Skip to main content

Handling a PR crisis

By January 17, 2012December 29th, 2016No Comments

Sunday night Zappos sent out an email to employees and customers alerting them that hackers broke into their system. Twenty-four million customers were affected and even though hackers walked away with customer user name and passwords, they didn’t get complete credit card information; only the last four digits.

If you’re selling product online, security is an ongoing issue and I trust you have a plan in place if your system is every compromised.

The other plan you need is a public relations crisis management plan.

Zappos did a couple of things right.

Zappos founder, Tony Hsieh, responded immediately
He notified employees and customers right away. I also appreciate the fact that the email came from him. Not another high-level Zappos official but Mr. Delivering Happiness himself addressed the issue and that made me happy. His email was less candid than most due to an ongoing investigation but he was as transparent as he could be given the situation.

Made real-time adjustments

Even the best of plans can’t foresee every challenge or issue. Zappos made the decision to temporarily pull the plug on its phones. If you know anything about Zappos this is very unZappos like. It goes against culture. But in times of crisis you have to sometimes do what is outside your normal.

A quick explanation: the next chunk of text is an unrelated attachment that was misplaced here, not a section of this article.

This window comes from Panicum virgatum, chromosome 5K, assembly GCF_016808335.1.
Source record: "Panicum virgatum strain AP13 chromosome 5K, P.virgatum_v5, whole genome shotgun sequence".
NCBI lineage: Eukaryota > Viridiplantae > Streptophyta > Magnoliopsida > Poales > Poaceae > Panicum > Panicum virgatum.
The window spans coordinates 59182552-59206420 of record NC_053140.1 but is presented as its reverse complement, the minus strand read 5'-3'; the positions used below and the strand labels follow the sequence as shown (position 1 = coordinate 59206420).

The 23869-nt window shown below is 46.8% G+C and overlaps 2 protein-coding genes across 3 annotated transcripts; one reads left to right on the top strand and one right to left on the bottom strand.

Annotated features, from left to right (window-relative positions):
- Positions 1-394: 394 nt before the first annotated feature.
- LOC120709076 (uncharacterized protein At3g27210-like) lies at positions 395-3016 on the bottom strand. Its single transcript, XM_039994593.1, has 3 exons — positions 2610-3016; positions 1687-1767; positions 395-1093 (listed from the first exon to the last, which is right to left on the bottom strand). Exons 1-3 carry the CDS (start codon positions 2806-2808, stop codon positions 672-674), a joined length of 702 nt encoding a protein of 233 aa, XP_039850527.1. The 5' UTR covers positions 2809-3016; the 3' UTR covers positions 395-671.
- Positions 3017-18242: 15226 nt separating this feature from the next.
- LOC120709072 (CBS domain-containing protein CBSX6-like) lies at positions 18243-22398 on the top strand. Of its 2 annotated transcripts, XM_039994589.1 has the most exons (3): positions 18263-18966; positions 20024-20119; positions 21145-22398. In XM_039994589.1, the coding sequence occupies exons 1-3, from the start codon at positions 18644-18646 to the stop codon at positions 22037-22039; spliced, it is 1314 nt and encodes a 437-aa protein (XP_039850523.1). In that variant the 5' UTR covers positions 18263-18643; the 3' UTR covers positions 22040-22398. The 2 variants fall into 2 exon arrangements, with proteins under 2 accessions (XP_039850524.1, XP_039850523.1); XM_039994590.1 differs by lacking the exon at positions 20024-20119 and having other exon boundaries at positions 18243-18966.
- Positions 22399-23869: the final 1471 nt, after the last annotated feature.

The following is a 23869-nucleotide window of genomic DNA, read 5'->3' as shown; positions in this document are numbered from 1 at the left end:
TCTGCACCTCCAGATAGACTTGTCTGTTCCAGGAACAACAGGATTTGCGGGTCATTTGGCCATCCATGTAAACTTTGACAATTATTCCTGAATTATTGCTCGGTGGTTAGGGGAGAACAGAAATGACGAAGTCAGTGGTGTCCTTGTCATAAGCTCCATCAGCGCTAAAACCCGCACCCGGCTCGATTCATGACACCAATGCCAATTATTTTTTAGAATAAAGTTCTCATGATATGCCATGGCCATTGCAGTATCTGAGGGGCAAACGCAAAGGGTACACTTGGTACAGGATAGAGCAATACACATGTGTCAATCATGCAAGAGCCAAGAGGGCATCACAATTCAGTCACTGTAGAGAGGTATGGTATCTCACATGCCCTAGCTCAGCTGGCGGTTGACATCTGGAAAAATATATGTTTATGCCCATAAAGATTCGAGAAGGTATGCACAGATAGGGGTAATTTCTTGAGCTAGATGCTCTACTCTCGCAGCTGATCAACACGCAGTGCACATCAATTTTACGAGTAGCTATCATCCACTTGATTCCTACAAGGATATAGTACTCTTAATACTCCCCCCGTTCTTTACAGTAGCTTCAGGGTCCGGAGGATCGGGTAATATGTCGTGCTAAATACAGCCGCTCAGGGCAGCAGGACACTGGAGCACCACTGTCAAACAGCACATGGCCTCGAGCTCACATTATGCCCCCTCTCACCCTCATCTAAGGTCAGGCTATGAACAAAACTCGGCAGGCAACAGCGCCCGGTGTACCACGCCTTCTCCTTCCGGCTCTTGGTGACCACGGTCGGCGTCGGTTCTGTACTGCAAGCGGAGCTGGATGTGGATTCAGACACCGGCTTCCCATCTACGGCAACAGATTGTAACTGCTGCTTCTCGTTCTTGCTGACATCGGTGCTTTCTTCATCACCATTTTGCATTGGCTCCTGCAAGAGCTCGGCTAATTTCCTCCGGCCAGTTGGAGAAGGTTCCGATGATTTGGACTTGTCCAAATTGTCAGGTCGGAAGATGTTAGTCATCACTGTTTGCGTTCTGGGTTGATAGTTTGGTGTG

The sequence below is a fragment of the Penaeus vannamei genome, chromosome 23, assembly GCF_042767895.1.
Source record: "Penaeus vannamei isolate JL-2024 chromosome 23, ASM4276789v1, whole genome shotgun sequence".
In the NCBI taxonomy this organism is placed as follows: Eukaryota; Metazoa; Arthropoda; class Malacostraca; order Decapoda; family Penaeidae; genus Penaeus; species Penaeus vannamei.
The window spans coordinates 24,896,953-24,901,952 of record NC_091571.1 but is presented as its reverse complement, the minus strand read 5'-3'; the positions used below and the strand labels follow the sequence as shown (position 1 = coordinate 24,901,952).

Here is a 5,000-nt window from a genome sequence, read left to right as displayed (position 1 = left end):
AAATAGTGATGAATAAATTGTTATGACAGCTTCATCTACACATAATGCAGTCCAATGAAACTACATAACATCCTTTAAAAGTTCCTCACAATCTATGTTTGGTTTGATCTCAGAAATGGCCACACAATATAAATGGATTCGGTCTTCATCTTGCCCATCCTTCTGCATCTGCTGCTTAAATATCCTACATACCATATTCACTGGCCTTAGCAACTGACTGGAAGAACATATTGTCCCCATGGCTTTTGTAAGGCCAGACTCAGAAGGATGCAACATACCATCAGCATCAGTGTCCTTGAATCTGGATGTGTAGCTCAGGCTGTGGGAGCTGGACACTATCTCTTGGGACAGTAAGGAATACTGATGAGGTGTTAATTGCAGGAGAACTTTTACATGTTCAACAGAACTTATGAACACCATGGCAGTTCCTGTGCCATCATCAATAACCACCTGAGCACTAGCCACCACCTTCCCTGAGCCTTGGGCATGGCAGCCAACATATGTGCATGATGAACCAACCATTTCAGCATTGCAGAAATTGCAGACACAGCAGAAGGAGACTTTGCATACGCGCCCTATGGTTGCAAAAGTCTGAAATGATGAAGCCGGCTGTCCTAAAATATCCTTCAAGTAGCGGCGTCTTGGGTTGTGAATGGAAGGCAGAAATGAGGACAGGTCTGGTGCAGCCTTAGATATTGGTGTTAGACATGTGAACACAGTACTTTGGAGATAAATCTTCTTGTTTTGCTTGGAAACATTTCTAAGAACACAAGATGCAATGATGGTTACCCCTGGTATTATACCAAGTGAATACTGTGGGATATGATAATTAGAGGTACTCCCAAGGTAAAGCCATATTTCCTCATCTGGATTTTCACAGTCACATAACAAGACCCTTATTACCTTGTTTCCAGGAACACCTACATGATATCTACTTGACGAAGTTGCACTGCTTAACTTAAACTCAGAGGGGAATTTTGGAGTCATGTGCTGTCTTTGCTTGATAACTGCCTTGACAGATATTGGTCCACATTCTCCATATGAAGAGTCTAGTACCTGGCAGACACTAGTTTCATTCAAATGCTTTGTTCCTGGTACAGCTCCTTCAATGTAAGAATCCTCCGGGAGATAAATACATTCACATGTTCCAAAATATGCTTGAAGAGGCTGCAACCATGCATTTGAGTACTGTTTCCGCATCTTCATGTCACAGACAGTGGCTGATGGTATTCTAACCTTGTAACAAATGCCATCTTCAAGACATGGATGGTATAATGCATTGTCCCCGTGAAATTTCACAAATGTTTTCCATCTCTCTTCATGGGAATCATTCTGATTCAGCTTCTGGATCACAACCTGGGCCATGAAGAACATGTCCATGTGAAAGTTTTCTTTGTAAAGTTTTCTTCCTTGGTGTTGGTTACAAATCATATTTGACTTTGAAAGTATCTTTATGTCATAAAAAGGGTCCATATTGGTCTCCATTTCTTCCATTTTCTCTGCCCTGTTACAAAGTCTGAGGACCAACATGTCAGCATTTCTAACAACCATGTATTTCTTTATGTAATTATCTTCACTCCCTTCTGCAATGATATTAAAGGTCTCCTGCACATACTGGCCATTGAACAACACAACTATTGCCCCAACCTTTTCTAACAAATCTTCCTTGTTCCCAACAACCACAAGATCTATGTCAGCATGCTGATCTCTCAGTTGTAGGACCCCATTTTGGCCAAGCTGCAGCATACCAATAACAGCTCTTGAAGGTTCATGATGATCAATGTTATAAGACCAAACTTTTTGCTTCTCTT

It seems the phone systems were not able to handle the high volume of calls due to the crisis. Instead everyone, even if you weren’t a member of the Customer Loyalty Team were asked to assist customers via email. Training was even being offered to all employees on the best way to serve Zappos customers.

I really like this company.

Every business needs to have crisis management plan that should include a public relations component. How will your company address your customers, the public, the media? Who will speak to your audience? Can you…are you willing to make tough decisions in real time?

A professor once said that the Titanic didn’t have to sink. Everyone did what they were supposed to do instead of asking crucial questions. They followed procedure and protocol not meant to handle the situation they were experiencing.

Your crisis management plan must have some wiggle room to allow for the unknown.

Leave a Reply